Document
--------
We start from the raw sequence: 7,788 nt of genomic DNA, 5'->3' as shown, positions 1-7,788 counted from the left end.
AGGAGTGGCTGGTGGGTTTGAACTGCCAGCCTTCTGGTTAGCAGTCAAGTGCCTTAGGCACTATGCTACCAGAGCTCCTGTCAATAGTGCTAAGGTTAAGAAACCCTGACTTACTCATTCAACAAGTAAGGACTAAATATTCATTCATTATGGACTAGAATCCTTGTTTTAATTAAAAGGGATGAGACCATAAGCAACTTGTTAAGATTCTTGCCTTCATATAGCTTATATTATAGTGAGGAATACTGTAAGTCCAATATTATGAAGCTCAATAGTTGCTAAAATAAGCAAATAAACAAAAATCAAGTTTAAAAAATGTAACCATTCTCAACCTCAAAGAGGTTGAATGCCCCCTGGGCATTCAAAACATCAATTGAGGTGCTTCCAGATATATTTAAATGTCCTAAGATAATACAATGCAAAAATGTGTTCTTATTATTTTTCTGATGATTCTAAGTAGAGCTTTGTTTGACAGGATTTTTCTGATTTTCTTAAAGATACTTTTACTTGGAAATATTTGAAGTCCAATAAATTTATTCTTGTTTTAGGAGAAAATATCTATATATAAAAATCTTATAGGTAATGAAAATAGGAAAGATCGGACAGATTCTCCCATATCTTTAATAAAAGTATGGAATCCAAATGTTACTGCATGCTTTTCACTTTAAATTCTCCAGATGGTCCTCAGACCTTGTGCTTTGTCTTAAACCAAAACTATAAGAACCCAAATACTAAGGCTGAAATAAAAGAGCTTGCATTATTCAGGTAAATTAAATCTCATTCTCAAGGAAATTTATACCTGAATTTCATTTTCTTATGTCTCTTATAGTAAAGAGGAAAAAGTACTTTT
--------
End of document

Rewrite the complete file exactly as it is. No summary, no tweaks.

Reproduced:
We start from the raw sequence: 7,788 nt of genomic DNA, 5'->3' as shown, positions 1-7,788 counted from the left end.
AGGAGTGGCTGGTGGGTTTGAACTGCCAGCCTTCTGGTTAGCAGTCAAGTGCCTTAGGCACTATGCTACCAGAGCTCCTGTCAATAGTGCTAAGGTTAAGAAACCCTGACTTACTCATTCAACAAGTAAGGACTAAATATTCATTCATTATGGACTAGAATCCTTGTTTTAATTAAAAGGGATGAGACCATAAGCAACTTGTTAAGATTCTTGCCTTCATATAGCTTATATTATAGTGAGGAATACTGTAAGTCCAATATTATGAAGCTCAATAGTTGCTAAAATAAGCAAATAAACAAAAATCAAGTTTAAAAAATGTAACCATTCTCAACCTCAAAGAGGTTGAATGCCCCCTGGGCATTCAAAACATCAATTGAGGTGCTTCCAGATATATTTAAATGTCCTAAGATAATACAATGCAAAAATGTGTTCTTATTATTTTTCTGATGATTCTAAGTAGAGCTTTGTTTGACAGGATTTTTCTGATTTTCTTAAAGATACTTTTACTTGGAAATATTTGAAGTCCAATAAATTTATTCTTGTTTTAGGAGAAAATATCTATATATAAAAATCTTATAGGTAATGAAAATAGGAAAGATCGGACAGATTCTCCCATATCTTTAATAAAAGTATGGAATCCAAATGTTACTGCATGCTTTTCACTTTAAATTCTCCAGATGGTCCTCAGACCTTGTGCTTTGTCTTAAACCAAAACTATAAGAACCCAAATACTAAGGCTGAAATAAAAGAGCTTGCATTATTCAGGTAAATTAAATCTCATTCTCAAGGAAATTTATACCTGAATTTCATTTTCTTATGTCTCTTATAGTAAAGAGGAAAAAGTACTTTT